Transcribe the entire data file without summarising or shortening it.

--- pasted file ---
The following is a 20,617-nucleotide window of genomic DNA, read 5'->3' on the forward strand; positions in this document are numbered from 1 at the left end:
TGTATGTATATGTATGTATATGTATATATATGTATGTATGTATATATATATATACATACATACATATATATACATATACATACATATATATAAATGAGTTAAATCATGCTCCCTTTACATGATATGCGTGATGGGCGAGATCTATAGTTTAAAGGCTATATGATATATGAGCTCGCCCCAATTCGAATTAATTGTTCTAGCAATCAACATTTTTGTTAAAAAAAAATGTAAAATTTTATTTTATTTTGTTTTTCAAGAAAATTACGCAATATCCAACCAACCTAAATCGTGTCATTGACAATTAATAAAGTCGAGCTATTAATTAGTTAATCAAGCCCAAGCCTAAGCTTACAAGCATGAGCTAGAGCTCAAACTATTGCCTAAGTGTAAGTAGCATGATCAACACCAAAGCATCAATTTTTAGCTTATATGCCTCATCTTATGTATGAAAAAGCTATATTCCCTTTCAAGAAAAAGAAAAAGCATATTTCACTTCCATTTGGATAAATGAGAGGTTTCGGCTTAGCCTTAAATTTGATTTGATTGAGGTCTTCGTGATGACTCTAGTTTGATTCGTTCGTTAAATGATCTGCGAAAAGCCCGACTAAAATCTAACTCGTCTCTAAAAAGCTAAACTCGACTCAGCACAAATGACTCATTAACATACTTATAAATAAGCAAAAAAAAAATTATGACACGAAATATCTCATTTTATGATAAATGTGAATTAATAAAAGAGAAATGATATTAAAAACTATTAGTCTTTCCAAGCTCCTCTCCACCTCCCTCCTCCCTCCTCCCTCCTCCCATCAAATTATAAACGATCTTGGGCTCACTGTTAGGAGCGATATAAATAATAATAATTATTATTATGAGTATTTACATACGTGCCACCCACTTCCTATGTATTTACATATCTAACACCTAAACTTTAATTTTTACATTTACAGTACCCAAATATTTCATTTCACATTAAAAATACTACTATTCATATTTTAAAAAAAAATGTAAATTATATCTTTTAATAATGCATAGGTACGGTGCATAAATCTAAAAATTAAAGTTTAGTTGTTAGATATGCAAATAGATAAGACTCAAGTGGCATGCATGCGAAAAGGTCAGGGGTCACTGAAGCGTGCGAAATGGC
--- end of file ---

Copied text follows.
The following is a 20,617-nucleotide window of genomic DNA, read 5'->3' on the forward strand; positions in this document are numbered from 1 at the left end:
TGTATGTATATGTATGTATATGTATATATATGTATGTATGTATATATATATATACATACATACATATATATACATATACATACATATATATAAATGAGTTAAATCATGCTCCCTTTACATGATATGCGTGATGGGCGAGATCTATAGTTTAAAGGCTATATGATATATGAGCTCGCCCCAATTCGAATTAATTGTTCTAGCAATCAACATTTTTGTTAAAAAAAAATGTAAAATTTTATTTTATTTTGTTTTTCAAGAAAATTACGCAATATCCAACCAACCTAAATCGTGTCATTGACAATTAATAAAGTCGAGCTATTAATTAGTTAATCAAGCCCAAGCCTAAGCTTACAAGCATGAGCTAGAGCTCAAACTATTGCCTAAGTGTAAGTAGCATGATCAACACCAAAGCATCAATTTTTAGCTTATATGCCTCATCTTATGTATGAAAAAGCTATATTCCCTTTCAAGAAAAAGAAAAAGCATATTTCACTTCCATTTGGATAAATGAGAGGTTTCGGCTTAGCCTTAAATTTGATTTGATTGAGGTCTTCGTGATGACTCTAGTTTGATTCGTTCGTTAAATGATCTGCGAAAAGCCCGACTAAAATCTAACTCGTCTCTAAAAAGCTAAACTCGACTCAGCACAAATGACTCATTAACATACTTATAAATAAGCAAAAAAAAAATTATGACACGAAATATCTCATTTTATGATAAATGTGAATTAATAAAAGAGAAATGATATTAAAAACTATTAGTCTTTCCAAGCTCCTCTCCACCTCCCTCCTCCCTCCTCCCTCCTCCCATCAAATTATAAACGATCTTGGGCTCACTGTTAGGAGCGATATAAATAATAATAATTATTATTATGAGTATTTACATACGTGCCACCCACTTCCTATGTATTTACATATCTAACACCTAAACTTTAATTTTTACATTTACAGTACCCAAATATTTCATTTCACATTAAAAATACTACTATTCATATTTTAAAAAAAAATGTAAATTATATCTTTTAATAATGCATAGGTACGGTGCATAAATCTAAAAATTAAAGTTTAGTTGTTAGATATGCAAATAGATAAGACTCAAGTGGCATGCATGCGAAAAGGTCAGGGGTCACTGAAGCGTGCGAAATGGC